House Republican leaders took aim at Rep. Rashida Tlaib (D-Mich.) on Sunday for a podcast interview in which she discussed her support for a one-state solution to the Israeli-Palestinian conflict.

In an interview on Yahoo News’s “Skullduggery” podcast published Saturday, Tlaib was asked about her position on the issue. The freshman lawmaker began her response by noting that the United States commemorated Holocaust Remembrance Day two weeks ago. She then discussed her Palestinian ancestors and the founding of the state of Israel, saying she was “humbled by the fact that it was my ancestors that had to suffer” to create a safe haven for the Jewish people.

“There’s, you know, there’s a kind of a calming feeling, I always tell folks, when I think of the Holocaust and the tragedy of the Holocaust, and the fact that it was my ancestors — Palestinians — who lost their land and some lost their lives, their livelihood, their human dignity, their existence, in many ways, had been wiped out. . . . I mean, just all of it was in the name of trying to create a safe haven for Jews, post-the Holocaust, post-the tragedy and the horrific persecution of Jews across the world at that time,” Tlaib said.

She added that the events of the past have informed her views on how to approach a solution to the conflict.

“I love the fact that it was my ancestors that provided that [safe haven], in many ways,” Tlaib said. “But they did it in a way that took their human dignity away, right? And it was forced on them. And so, when I think about one-state, I think about the fact that, why couldn’t we do it in a better way?”

Tlaib’s comments were picked up by the Israeli newspaper Haaretz, which published an article with the headline, “Tlaib Says She Is Humbled Her Ancestors Provided ‘Safe Haven’ for Jews After Holocaust.”

But two of the top House Republicans on Sunday criticized her use of the phrase “calming feeling,” falsely accusing her of using the phrase to describe her views about the Holocaust itself.

“There is no justification for the twisted and disgusting comments made by Rashida Tlaib just days after the annual Day of Holocaust Remembrance,” House Minority Whip Steve Scalise (R-La.) said in a statement. “More than six million Jews were murdered during the Holocaust; there is nothing ‘calming’ about that fact.”

Rep. Liz Cheney (Wyo.), the No. 3 Republican in the House, issued a statement describing Tlaib’s remarks as “sickening.”

“I call on Speaker Pelosi and Leader Hoyer to finally take action against Representative Tlaib and other members of the Democratic caucus who are spreading vile anti-Semitism,” she said, referring to House Speaker Nancy Pelosi (D-Calif.) and Majority Leader Steny H. Hoyer (D-Md.). “All of us, regardless of party, must stand as Americans against the evil of anti-Semitism. If the Democratic leadership continues to stand by in silence, they are enabling the spread of evil.”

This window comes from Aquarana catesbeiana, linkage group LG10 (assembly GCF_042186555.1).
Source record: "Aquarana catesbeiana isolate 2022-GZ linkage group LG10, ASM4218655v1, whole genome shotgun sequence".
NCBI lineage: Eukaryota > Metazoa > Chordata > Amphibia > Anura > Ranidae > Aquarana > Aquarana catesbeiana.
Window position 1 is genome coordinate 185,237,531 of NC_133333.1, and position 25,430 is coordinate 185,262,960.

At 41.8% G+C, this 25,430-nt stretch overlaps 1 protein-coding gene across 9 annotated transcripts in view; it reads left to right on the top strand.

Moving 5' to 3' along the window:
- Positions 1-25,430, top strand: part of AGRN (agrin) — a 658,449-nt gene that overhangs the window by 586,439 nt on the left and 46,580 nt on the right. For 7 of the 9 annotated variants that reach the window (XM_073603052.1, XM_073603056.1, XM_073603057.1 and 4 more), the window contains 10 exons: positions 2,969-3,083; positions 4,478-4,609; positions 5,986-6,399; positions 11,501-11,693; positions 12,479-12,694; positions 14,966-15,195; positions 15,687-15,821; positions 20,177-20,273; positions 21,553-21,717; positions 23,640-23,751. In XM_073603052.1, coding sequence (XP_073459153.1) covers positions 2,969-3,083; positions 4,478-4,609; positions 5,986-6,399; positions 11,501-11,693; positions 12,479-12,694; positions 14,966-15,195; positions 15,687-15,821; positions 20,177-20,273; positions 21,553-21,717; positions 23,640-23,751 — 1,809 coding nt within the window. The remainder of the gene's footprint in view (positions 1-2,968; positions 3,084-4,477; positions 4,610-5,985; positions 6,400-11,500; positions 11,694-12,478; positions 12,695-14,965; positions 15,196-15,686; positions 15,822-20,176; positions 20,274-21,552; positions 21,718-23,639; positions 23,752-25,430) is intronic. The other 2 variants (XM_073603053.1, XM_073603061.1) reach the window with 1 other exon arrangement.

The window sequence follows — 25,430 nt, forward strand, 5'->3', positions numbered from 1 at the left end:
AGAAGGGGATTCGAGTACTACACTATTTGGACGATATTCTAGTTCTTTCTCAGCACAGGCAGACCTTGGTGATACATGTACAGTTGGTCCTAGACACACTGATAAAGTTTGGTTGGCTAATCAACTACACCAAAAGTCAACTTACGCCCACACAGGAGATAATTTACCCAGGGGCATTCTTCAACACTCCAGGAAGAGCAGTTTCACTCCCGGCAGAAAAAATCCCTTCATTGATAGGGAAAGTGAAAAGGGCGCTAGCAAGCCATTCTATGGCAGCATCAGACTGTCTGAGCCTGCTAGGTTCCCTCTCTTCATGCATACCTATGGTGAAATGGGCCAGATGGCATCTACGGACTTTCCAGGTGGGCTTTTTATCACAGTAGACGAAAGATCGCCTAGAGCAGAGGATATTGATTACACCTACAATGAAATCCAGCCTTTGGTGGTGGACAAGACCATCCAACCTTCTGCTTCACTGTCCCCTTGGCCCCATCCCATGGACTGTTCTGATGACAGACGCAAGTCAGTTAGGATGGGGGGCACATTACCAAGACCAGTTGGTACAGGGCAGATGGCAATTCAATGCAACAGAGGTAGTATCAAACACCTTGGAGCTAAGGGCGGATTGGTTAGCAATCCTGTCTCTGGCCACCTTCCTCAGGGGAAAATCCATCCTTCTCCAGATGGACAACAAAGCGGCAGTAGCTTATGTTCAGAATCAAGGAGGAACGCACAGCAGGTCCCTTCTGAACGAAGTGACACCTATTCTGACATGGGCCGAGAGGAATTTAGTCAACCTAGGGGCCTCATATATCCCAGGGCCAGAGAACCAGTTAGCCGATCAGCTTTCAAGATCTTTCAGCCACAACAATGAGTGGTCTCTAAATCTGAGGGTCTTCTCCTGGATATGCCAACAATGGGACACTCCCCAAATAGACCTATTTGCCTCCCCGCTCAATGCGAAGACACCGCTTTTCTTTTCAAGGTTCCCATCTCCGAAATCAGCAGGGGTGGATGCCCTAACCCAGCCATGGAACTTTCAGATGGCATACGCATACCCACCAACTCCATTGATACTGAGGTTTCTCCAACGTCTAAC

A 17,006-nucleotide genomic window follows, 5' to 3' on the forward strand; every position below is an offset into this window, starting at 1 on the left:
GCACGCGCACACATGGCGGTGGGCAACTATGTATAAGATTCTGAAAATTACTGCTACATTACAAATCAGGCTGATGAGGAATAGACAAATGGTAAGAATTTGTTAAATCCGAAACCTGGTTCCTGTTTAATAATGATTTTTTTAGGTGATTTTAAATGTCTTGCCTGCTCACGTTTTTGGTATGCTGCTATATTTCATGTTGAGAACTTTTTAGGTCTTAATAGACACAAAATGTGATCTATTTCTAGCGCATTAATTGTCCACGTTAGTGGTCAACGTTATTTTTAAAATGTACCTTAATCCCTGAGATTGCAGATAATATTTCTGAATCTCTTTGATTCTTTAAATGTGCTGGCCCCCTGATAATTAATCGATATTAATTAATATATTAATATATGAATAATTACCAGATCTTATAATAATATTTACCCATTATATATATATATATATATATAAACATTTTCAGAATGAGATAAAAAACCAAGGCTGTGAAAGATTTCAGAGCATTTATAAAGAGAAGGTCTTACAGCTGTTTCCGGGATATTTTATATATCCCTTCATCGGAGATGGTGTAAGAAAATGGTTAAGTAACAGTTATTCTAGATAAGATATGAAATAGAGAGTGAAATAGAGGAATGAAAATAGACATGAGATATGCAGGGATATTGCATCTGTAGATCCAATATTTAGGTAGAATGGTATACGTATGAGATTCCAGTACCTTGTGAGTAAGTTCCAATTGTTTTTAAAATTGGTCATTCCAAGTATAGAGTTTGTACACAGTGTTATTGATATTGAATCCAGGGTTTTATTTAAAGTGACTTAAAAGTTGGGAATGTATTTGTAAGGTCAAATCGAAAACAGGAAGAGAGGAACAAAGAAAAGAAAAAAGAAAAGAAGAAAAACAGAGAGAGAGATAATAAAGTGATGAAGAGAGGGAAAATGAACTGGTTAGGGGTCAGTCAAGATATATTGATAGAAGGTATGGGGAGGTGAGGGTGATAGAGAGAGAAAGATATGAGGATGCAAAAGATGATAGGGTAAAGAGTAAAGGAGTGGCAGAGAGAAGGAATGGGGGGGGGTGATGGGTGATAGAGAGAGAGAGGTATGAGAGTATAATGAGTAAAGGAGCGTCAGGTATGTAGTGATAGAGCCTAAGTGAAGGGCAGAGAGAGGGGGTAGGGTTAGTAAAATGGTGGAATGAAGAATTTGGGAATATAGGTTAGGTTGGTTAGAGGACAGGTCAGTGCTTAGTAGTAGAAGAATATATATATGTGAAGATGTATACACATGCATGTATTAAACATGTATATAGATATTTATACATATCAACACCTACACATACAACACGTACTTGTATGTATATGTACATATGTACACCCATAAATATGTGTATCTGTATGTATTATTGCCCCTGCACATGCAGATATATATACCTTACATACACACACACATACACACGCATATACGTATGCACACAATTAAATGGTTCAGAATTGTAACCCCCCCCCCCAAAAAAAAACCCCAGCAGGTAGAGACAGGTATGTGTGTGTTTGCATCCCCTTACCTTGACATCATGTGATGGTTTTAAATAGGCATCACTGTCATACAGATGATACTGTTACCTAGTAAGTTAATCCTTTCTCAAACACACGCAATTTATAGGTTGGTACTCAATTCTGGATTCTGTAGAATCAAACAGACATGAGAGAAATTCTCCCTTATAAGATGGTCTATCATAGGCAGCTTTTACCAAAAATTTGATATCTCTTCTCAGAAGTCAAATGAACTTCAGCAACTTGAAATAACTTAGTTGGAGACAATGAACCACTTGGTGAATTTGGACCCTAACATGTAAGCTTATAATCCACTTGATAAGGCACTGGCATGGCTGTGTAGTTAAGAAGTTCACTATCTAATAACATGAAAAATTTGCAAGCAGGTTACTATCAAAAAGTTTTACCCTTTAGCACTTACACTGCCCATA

On Sunday night, Tlaib tweeted: “Policing my words, twisting & turning them to ignite vile attacks on me will not work. All of you who are trying to silence me will fail miserably. I will never allow you to take my words out of context to push your racist and hateful agenda. The truth will always win.”

Denzel McCampbell, Tlaib’s spokesman, condemned Cheney’s statement as “dangerous.” Cheney was the first GOP leader to criticize Tlaib on Sunday.

“Once again, Republican leaders and right-wing extremists are spreading outright lies to incite hate,” McCampbell said in a statement. “Congresswoman Liz Cheney should be ashamed of herself for using the tragedy of the Holocaust in a transparent attempt to score political points. Her behavior cheapens our public discourse and is an insult to the Jewish community and the millions of Americans who stand opposed to the hatred being spread by Donald Trump’s Republican Party.”

McCampbell also maintained that Tlaib “did not in any way praise the Holocaust, nor did she say the Holocaust itself brought a calming feeling to her.”

“In fact, she repeatedly called the Holocaust a tragedy and a horrific persecution of Jewish people,” he said.

The episode marks the second time in recent weeks Republicans have seized on out-of-context remarks by a freshman Democratic lawmaker.

Last month, Rep. Dan Crenshaw (R-Tex.) criticized Rep. Ilhan Omar (D-Minn.) for the way she phrased a reference to the Sept. 11, 2001, terrorist attacks. Other Republicans followed suit, including President Trump, who tweeted a video that showed snippets of Omar’s comments interspersed with footage of the twin towers burning.